Democracy Under Attack During the Coronavirus Pandemic

An analysis of the ways in which the global Coronavirus pandemic is accelerating democratic backsliding.


Alexander Thorp

Tenzin Dadak ’21 is troubled by the recent rise in authoritarianism globally. “The liberal world order is crucial for multilateral cooperation, especially in the midst of the Coronavirus pandemic,” Dadak said.

In Hungary, democracy did not die with a bang but with a slow, gradual whimper. There, Prime Minister Viktor Orban rose to power in 2010 and slowly waged war with Hungary’s democratic institutions, constitution, judiciary, and independent media. Orban’s success is evident — one decade later, little of these democratic fixtures remain. 

Orban was so successful because he exploited the tactics known to authoritarians throughout history: seizing on economic anxiety, weaponizing a deeply ingrained fear of outsiders, and capitalizing on the relative youth and weakness of democratic institutions, checks and balances, and civil society. By the dawn of the second decade of the twenty-first century, Hungary was a particularly ripe target for democratic backsliding, as it was hit harder by the 2008 financial crisis than most other European countries; it had experienced centuries of invasions from Mongols, Russians, Soviets, and other foreign powers that fomented nativism; and it had only first truly democratized after the fall of the Soviet Union in the 1990s.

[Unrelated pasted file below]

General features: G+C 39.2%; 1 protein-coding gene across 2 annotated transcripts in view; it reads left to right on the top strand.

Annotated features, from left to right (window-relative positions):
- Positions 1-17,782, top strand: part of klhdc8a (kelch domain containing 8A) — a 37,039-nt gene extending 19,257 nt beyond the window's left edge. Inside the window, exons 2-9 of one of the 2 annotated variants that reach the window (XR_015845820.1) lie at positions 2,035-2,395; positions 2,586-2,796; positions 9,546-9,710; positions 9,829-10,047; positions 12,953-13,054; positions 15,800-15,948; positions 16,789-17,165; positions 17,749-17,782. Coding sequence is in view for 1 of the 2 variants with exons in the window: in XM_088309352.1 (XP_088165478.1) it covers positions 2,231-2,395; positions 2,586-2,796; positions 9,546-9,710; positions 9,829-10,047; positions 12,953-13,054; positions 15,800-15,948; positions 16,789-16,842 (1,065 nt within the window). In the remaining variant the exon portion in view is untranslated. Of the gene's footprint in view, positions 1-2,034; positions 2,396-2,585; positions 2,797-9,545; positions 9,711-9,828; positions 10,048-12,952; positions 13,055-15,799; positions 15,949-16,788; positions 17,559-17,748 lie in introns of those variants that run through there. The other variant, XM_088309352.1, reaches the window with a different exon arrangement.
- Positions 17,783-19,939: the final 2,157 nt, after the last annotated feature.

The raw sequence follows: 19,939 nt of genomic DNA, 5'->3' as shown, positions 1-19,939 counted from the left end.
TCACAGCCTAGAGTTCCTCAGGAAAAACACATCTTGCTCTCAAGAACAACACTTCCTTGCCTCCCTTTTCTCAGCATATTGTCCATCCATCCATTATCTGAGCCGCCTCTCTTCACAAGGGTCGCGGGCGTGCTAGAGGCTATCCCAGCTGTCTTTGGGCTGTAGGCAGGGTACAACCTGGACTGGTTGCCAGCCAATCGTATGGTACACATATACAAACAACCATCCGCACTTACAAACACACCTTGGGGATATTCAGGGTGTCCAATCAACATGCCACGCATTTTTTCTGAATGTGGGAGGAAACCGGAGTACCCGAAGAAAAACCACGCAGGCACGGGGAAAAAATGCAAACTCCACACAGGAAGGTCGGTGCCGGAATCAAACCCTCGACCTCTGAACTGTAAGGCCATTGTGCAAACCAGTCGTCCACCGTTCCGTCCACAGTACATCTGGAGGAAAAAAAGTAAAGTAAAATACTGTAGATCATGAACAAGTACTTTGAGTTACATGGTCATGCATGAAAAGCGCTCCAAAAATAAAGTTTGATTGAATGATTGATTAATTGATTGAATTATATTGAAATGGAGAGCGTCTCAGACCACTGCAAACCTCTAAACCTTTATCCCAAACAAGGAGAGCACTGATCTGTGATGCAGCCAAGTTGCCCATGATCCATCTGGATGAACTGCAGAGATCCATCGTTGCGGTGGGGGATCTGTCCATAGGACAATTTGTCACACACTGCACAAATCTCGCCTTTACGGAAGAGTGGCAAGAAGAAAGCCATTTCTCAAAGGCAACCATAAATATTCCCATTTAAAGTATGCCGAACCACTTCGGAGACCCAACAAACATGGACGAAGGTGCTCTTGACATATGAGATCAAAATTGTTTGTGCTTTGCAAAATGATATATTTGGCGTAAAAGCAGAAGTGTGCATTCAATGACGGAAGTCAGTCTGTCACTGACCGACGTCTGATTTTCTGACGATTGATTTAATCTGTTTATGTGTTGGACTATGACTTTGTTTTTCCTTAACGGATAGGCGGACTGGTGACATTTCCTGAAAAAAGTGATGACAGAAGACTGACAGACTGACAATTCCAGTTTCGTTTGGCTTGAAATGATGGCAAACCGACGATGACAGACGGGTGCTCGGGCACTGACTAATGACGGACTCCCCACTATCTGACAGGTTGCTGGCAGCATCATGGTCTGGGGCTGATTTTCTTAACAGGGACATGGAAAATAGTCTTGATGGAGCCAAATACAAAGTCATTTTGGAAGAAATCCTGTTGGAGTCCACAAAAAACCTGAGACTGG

Orban would slowly build his image as Hungary’s “protector,” labeling refugees as “a threat to Christian civilization” and the European Union as “the new Moscow.” As Orban was drumming up nationalism, he was rewriting Hungary’s constitution behind closed doors to erode the institutions that could check his power.. Orban forced out judges that refused to pledge absolute allegiance to his agenda and packed the court with loyalists, ridding Hungary’s judiciary of its independence. Orban did the same to Hungary’s media landscape, tightening financial and political screws on media organizations critical of him to rework the media as a tool of the state, rather than the people. Orban also manipulated school funding and forced modifications to curricula that ensured his changes to the fabric of Hungary’s state would be felt for decades to come.